The essay says in part, “When I walk into a room people will normally look up and make a comment about my height — I’m 6’5” — and ask me if I play basketball. With a smile, I nod my head, but also insist that the sport I put my most energy into is tennis.”

A+
a-
  • Georgetown University
  • lawsuit
  • In The News

    Health

    Voting

    Education

    June 14, 2024
    by Tom Ramstack
    Congressional Bill Would Prevent Student Athletes Being Employees

    WASHINGTON — A U.S. House committee approved a bill Thursday that would prevent student athletes from being categorized as employees... Read More

    WASHINGTON — A U.S. House committee approved a bill Thursday that would prevent student athletes from being categorized as employees of their universities. A National Labor Relations Board judge ruled in February that student athletes were university employees, thereby allowing them to earn salaries and to... Read More

    June 10, 2024
    by Dan McCue
    Boston School District Goes All Green With Geothermal Energy

    BOSTON — A Boston school district is reaping the benefits of clean energy after deciding that its most recently built... Read More

    BOSTON — A Boston school district is reaping the benefits of clean energy after deciding that its most recently built elementary school will run entirely on a geothermal system, with no fossil fuel use on-site. In the year since it opened, the Boardwalk Campus of the... Read More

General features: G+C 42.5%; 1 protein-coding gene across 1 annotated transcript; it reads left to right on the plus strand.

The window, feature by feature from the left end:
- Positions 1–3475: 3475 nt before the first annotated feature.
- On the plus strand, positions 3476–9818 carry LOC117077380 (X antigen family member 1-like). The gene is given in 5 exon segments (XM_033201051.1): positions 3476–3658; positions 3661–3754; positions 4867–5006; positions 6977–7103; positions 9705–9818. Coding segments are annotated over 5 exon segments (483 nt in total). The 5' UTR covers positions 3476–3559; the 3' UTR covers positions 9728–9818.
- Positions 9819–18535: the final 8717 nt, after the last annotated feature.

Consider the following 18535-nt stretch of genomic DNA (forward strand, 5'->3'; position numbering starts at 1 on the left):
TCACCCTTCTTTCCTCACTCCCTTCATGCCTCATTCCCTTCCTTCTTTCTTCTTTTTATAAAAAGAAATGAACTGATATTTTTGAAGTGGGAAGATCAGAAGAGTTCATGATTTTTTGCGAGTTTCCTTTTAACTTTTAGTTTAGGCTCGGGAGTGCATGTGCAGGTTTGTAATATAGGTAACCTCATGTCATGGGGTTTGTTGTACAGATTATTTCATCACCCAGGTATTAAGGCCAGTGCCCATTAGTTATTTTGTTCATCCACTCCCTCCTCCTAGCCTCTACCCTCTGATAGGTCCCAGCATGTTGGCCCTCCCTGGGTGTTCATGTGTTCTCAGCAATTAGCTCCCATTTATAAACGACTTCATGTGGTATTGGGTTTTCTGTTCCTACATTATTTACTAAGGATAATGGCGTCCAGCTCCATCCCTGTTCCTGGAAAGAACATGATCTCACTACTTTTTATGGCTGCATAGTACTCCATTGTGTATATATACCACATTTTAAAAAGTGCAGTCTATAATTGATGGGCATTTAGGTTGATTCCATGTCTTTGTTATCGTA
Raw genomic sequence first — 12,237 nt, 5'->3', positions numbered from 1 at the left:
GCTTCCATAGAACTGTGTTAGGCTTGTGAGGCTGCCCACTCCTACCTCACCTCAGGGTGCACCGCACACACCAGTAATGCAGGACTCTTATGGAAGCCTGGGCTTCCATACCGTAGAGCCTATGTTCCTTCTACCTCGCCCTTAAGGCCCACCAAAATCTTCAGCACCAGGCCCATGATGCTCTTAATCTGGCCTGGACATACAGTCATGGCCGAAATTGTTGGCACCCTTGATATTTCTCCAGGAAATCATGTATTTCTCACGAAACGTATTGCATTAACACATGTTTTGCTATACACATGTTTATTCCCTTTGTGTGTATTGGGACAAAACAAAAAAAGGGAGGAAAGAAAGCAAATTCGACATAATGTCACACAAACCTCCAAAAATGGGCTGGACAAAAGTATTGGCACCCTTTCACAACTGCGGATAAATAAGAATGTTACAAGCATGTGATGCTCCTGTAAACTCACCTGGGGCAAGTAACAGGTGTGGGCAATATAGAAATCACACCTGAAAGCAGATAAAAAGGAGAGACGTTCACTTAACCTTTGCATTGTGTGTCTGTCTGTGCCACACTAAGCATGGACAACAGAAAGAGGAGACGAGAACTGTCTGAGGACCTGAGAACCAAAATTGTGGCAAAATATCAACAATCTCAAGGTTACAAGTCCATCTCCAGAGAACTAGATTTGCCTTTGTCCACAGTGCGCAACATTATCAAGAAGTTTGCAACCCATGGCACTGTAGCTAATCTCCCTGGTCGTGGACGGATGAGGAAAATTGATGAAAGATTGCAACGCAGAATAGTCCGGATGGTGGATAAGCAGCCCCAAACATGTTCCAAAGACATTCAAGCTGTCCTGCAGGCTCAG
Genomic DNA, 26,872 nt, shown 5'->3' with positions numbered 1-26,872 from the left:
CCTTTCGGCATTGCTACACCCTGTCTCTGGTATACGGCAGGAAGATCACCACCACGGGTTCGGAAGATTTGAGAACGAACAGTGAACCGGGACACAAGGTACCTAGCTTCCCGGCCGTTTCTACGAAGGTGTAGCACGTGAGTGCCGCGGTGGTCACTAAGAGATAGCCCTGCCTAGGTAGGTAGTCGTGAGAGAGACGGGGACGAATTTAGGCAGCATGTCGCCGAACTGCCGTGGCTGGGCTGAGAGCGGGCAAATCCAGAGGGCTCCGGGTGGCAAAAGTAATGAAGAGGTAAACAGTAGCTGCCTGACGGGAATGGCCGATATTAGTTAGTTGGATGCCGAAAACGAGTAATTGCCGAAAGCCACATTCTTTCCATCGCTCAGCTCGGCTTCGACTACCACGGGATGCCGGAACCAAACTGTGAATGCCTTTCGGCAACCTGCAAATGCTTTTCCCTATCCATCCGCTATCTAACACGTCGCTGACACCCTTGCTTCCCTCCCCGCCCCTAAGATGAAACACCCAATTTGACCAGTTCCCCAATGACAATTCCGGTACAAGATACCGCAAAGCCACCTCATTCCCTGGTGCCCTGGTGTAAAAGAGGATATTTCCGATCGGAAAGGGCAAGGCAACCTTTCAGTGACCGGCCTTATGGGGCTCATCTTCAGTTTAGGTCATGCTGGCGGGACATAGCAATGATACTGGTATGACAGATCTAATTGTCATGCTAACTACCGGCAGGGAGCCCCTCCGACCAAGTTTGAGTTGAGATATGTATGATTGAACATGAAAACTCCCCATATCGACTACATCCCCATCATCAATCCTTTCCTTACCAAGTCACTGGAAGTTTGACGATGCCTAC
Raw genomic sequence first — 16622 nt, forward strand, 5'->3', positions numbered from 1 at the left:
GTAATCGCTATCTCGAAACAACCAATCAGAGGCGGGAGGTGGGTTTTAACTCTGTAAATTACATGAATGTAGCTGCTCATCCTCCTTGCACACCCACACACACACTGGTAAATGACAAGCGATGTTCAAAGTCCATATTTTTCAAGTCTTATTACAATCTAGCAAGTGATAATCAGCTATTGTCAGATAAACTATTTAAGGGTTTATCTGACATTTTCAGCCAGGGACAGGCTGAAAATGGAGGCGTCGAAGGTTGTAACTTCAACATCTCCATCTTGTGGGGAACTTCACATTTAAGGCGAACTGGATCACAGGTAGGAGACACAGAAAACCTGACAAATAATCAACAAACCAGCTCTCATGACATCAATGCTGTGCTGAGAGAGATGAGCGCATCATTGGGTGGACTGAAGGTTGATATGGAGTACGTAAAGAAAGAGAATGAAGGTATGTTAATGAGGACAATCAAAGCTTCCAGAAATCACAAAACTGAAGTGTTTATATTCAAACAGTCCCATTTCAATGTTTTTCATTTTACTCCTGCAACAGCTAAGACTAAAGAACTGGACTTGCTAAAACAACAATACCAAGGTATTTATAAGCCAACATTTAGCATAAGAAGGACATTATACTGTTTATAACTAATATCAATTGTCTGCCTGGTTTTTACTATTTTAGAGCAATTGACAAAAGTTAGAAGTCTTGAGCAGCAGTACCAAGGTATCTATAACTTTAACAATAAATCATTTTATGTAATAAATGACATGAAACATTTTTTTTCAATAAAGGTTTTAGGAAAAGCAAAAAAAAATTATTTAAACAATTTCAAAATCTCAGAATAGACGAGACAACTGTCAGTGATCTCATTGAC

May 24, 2024
    by Beth McCue
    Winners of DOE’s 2024 Marine Energy Collegiate Competition Announced

    WASHINGTON — The winner of this year’s Marine Energy Collegiate Competition, the University of New Hampshire, took the top honors... Read More

    WASHINGTON — The winner of this year’s Marine Energy Collegiate Competition, the University of New Hampshire, took the top honors for creating a surface research drifter, a buoy that uses ocean energy to collect accurate oceanic weather observations and forecasting. Marine energy technologies harness the power... Read More

    Community Colleges Offer Clean Energy Training as Climate-Related Jobs Expand Across America

    DANVILLE, Illinois (AP) — On the south side of Chicago, students learn to work on Rivian electric pickup trucks and... Read More

    DANVILLE, Illinois (AP) — On the south side of Chicago, students learn to work on Rivian electric pickup trucks and SUVs through a new technician program at Olive-Harvey College. About 150 miles (240 kilometers) south, students at Danville Area Community College in Illinois are taught to... Read More

    70 Years Ago, School Integration was a Dream Many Believed Could Actually Happen. It Hasn't.

    WASHINGTON (AP) — Seventy years ago this week, the U.S. Supreme Court ruled separating children in schools by race was... Read More

    WASHINGTON (AP) — Seventy years ago this week, the U.S. Supreme Court ruled separating children in schools by race was unconstitutional. On paper, that decision — the fabled Brown v. Board of Education, taught in most every American classroom — still stands. But for decades, American schools... Read More

    The Latest | Police Break Up Protests, Make Arrests at UCLA, Yale, Dartmouth, New York Schools

    AP — Arrests continue on campuses around the U.S. as police dismantle camps of students protesting Israel’s war in Gaza.... Read More

    AP — Arrests continue on campuses around the U.S. as police dismantle camps of students protesting Israel’s war in Gaza. At UCLA, officers removed barricades and moved in on hundreds of protesters who defied orders to leave, scuffling with protesters and detaining some. Other arrests were... Read More

    News From The Well
    scroll top